30/11/2009

SF Stymies MLA Pay Boost

A bid to block a pay increase for local politicians has been successful.

Sinn Féin Chief Whip and North Belfast MLA Carál Ní Chuilín welcomed the removal of a motion on pay increases for MLAs from today's Order Paper at the Assembly.

"This is a welcome move and one which Sinn Féin fully endorses; our party was the only party who continually highlighted our objections to the proposed salary increase," she claimed.

"We submitted an amendment to the original motion calling for the removal of those recommendations contained in the report which proposed that increase.

"Any pay rise must be left to an independent body, MLAs should not be voting for their own pay-increase, this goes against the very fundamentals of accountability and transparency," she said, commenting that, in this time of economic hardship and in the run up to Christmas it is unacceptable that any pay increase for MLAs would be considered.

"I welcome the fact that the other parties seem to have bowed to public pressure on this issue, it is unfortunate however that it took that much to bring them to this position."

Sinn Féin's opposition to increasing the pay of local MLAs was even though this would only have brought the politician's salaries up to the same level as those in the rest of UK.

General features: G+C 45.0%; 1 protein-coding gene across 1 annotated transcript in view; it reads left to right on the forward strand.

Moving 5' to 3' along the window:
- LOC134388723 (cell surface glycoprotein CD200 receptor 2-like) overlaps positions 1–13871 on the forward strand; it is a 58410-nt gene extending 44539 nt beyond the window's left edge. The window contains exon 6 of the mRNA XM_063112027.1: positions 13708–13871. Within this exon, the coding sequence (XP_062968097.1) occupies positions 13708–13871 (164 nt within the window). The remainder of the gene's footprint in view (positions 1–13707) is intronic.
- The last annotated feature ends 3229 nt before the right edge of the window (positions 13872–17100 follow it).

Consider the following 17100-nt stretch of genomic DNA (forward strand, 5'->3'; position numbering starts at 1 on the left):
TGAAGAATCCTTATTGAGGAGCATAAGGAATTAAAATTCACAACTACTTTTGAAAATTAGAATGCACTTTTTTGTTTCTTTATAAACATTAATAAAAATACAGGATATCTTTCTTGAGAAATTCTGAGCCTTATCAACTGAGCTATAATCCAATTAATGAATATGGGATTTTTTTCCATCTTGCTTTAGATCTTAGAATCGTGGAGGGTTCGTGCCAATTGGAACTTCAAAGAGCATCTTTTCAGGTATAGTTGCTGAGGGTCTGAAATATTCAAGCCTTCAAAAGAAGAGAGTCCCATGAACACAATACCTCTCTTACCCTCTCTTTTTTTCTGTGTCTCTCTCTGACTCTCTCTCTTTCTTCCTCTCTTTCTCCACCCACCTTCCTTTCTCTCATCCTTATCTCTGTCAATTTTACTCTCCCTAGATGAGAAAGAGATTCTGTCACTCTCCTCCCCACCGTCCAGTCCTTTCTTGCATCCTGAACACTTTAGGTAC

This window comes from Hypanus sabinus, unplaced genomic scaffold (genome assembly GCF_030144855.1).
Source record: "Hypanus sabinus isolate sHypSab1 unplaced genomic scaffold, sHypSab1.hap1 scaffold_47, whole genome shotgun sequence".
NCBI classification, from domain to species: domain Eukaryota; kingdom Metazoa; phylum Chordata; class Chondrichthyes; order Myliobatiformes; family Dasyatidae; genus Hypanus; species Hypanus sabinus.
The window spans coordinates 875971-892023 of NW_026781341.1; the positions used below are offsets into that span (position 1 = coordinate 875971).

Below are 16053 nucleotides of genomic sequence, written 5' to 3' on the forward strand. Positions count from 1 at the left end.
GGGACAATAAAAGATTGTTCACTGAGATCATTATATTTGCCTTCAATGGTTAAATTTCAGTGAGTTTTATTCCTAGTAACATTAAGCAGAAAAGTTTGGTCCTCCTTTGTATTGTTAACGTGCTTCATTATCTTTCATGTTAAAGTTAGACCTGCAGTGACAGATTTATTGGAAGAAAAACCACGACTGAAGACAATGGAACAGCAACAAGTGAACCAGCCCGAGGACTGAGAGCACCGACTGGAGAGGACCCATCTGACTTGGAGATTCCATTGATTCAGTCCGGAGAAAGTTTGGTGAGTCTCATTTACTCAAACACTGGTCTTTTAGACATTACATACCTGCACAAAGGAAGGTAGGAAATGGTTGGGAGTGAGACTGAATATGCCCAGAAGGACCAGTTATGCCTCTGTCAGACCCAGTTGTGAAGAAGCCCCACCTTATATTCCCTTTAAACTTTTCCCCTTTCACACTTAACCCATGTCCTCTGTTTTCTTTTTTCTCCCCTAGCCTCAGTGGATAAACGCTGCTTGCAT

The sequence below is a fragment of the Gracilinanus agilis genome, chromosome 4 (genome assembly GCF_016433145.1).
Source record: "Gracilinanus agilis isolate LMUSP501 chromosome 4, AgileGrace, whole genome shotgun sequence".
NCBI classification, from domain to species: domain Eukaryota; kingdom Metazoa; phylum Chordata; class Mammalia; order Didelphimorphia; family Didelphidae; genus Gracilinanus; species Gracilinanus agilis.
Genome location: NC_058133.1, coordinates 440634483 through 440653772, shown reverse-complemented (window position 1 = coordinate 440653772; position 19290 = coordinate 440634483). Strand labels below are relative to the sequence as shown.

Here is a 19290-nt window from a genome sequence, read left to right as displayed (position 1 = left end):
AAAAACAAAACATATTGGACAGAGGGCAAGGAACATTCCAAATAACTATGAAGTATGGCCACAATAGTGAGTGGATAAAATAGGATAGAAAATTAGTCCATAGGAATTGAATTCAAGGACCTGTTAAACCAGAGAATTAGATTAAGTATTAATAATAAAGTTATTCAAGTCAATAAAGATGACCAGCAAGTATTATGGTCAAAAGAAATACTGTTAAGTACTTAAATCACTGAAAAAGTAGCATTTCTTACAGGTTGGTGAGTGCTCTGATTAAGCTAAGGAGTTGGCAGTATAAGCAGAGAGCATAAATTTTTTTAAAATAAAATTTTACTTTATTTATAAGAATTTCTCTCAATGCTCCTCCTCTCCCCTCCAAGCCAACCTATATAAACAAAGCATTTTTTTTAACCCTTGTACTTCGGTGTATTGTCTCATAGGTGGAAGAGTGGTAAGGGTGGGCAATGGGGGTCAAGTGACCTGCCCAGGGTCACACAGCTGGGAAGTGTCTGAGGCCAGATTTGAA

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The party opposed the increase to their salaries - proposed to come into effect after the next election in 2011 following a recommendation of the Senior Salary Review Board.

It recommend an increment to MLAs to so that they would be paid at least £48,000.

MLA's salary is currently about £43,000; it is less than the pay of MPs (£60k) as well as less than the pay of members of Scottish Parliament and of the Welsh Assembly, who receive £53,000 and £46,000 respectively.

The report also wanted the First and Deputy First Ministers to receive an extra £8,000 each so their salaries would rise to £80,000.

Last week, Sinn Féin MLA Raymond McCartney said the party would not support any pay increase.

He said there were many recommendations in the report that his party welcomed, not least increased transparency in financial matters but they disagreed with not having an opportunity to vote on every specific recommendation.

An UUP spokesperson said they don't believe that MLAs should be responsible for voting for their own salaries either, but it should be done through an independent body that must undertake this responsibility, as is the practice in Westminster, Wales and Scotland.

Underlining that any increase would not take effect until 2011, he concluded: "If the electorate don't think their MLA is worth their existing salary, or indeed an extra £7,000, then they should absolutely vote for a different candidate in the next election."

See: Possible Salary Increase For MLAs

(CL/BMcc)

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